I'm about a third of the way done, and already the process has been so beneficial and healing. I'm using our delay to sit and think, as the Dalia Lama instructed, and already I'm finding the compassion I need to surpass these external circumstances.

I sign the contract next week, but the book won't be out until next year. My plan is to finish it before Sam comes home. I've given the publisher a deadline for the manuscript of July 1. I hope to share more of my insights in the next month or so, but mostly I'll be busy writing the book. It's a distraction, but a deeper one. I can't wait to share it with all of you when it's done.


Karen said...

Sounds great! I cannot wait to read your book! Can I get an autograph? You just might find yourself famous!

Rev. Linda said...

Don't know how I found your blog but thanks for sharing your process. I'm a mom of 3 - many miscarriages - 2 birth children one adopted. The wait seemed endless. In the Christian faith (which I am part of) I have always appreciated our 2 seasons of waiting - 40 days before Easter (Lent) and 4 weeks before Christmas (Advent). These are times of "intentional waiting" and people fight it the whole way i.e. "Why can't we sing "Joy to the World' today (day after Tgiving" I find waiting a challenge, but rich in depth - especially when accompanied by knitting...that's probably how I found your blog - from a knitter's link!
Blessings on your writing adventure,

Heidi said...

It's ironic that the Dalai Lama would speak about waiting because you had to wait to get in to see him! Even though it didn't go as you had initially planned, you still got to eat your picnic in peace, you didn't have to wait in the monster line, and you were still able to go see the Dalai Lama speak! It sounds like it all worked out in the end.

Congratulations on the book deal! I'm sure that there will be many other adoptive parents out there who will be grateful to read about your experiences. Even though this has been a time of trials for you and your DH, you will be able to bless the lives of others because of your increased compassion and experience. How wonderful!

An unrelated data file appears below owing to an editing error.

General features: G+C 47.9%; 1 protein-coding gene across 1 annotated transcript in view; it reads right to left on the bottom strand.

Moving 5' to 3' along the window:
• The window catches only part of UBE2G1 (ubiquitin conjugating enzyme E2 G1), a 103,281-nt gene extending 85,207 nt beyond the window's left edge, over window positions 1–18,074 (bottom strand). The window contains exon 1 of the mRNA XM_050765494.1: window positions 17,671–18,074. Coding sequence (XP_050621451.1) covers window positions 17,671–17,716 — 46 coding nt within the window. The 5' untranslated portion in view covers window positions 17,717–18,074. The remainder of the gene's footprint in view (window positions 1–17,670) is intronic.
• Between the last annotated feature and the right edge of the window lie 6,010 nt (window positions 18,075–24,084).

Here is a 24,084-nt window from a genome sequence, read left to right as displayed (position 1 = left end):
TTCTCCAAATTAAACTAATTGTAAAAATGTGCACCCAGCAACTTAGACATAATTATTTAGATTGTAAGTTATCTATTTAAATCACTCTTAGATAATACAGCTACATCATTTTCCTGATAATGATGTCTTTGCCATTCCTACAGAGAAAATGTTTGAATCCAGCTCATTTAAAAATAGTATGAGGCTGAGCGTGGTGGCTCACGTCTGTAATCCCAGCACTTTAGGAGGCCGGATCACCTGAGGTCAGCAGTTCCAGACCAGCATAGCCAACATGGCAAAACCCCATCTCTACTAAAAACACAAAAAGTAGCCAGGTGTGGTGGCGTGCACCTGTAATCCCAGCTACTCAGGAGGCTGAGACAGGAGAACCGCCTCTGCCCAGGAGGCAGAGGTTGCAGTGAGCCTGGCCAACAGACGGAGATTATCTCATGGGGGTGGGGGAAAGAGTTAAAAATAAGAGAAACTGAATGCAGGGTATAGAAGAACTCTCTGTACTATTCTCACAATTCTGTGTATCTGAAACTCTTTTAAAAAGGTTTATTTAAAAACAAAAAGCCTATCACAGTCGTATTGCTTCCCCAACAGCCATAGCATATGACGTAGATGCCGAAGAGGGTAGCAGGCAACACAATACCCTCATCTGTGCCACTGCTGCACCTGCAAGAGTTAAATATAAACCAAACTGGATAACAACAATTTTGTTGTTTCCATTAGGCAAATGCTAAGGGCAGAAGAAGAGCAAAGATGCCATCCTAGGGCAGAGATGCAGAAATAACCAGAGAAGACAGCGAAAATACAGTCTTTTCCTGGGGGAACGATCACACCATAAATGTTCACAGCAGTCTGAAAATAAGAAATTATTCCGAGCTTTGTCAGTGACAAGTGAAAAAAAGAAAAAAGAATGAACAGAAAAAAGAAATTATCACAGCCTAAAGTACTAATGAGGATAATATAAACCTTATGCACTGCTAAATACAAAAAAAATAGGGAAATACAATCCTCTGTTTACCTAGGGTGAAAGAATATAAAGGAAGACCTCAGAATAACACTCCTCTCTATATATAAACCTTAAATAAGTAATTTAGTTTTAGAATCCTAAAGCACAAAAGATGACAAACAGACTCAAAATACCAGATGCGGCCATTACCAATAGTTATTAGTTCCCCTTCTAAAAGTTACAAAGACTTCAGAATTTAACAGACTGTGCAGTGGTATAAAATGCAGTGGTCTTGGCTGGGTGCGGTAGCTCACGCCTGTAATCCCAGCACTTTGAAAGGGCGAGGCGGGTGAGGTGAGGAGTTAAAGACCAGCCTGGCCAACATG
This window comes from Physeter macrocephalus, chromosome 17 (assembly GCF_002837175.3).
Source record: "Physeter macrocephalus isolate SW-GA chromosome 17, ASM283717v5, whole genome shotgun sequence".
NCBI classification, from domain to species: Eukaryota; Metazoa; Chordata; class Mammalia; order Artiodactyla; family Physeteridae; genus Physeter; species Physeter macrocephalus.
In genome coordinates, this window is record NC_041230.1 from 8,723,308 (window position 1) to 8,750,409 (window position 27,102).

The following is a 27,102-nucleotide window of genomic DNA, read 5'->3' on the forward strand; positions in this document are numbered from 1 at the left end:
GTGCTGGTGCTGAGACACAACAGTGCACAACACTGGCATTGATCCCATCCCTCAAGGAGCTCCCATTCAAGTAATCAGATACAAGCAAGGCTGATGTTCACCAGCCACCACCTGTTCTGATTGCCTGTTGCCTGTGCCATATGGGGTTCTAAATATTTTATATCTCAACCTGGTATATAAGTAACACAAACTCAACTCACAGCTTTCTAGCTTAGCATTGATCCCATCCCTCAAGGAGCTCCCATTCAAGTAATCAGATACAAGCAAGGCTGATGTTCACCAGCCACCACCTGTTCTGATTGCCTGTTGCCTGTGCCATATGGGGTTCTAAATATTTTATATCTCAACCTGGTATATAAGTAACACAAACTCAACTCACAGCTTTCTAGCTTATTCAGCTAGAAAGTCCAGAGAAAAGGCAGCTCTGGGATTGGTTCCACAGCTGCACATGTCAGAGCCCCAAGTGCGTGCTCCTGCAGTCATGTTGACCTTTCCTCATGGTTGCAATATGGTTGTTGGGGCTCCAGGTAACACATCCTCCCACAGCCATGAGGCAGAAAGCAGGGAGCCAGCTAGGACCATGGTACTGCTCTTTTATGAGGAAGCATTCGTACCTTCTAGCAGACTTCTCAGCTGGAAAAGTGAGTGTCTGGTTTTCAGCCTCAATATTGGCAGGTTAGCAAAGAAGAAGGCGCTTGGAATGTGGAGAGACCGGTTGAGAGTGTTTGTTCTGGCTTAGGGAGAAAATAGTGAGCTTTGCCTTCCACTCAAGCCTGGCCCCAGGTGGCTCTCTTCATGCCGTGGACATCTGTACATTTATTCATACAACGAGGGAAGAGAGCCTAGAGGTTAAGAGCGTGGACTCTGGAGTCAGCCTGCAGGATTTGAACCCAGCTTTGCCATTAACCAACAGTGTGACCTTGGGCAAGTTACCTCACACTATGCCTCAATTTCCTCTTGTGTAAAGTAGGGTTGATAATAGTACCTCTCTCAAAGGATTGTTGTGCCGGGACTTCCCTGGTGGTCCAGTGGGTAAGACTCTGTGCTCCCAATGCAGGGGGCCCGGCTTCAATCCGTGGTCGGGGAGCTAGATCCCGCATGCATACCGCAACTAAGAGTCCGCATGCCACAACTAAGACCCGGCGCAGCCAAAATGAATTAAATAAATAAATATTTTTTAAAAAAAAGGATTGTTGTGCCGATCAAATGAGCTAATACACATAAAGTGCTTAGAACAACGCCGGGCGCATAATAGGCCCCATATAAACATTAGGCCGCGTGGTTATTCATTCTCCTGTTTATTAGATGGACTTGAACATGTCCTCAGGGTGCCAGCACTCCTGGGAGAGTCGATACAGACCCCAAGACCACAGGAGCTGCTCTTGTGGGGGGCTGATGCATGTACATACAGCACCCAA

LaLa said...

It is interesting that you and hubby decided to just relax and enjoy the moment and in the end it was for the best. I hope you can enjoy ( I know..sounds silly) these waiting moments. Can't wait to read my autographed copy!

Nicki said...

I'm incredibly jealous. He was here in Houston too a few weeks back and we coudln't get tickets. How wonderful that the event unfolded exactly how it did. I can not WAIT to read your book, I want an autographed copy. It is a much-needed area of adoption literature. No one talks about how hard it can be and no one talks about ways to make it easier and find inner peace through the process. I'm really excited!

tocspaw said...

I'm very anxious to read your book - it must be such a cathartic experience to put all the struggles into words that might help other adoptive families...

Anonymous said...

Isn't it wonderful when you find order in the universe? I found you through a comment you left Manda's blog, where you mentioned your adoption wait.
My husband and I are also waiting the seemingly endless wait for our daughter from China. We are two mid-westerners currently living in SW Oklahoma, and we're at almost a year since our lid.
Good luck with your writing. I hope the wait moves along for your children.

Christina said...

What an incredible opportunity, to write a book about your wait - and what a great way to make a little lemonade out of the lemons life has handed you. The waiting is very hard... I know that first-hand. And I know the frustration of seeing others get "ahead" while I continued to wait. But I just wanted to encourage you... your day will come; hopefully sooner than it feels like right now.

Rebecca said...

First off ***HUGS*** to you. I know your waiting has been so long. I'm so happy for you and the book deal! I can't wait to read it. I love the idea of patience, I wish I had more of it. I think it's a grand goal for all of us to strive for.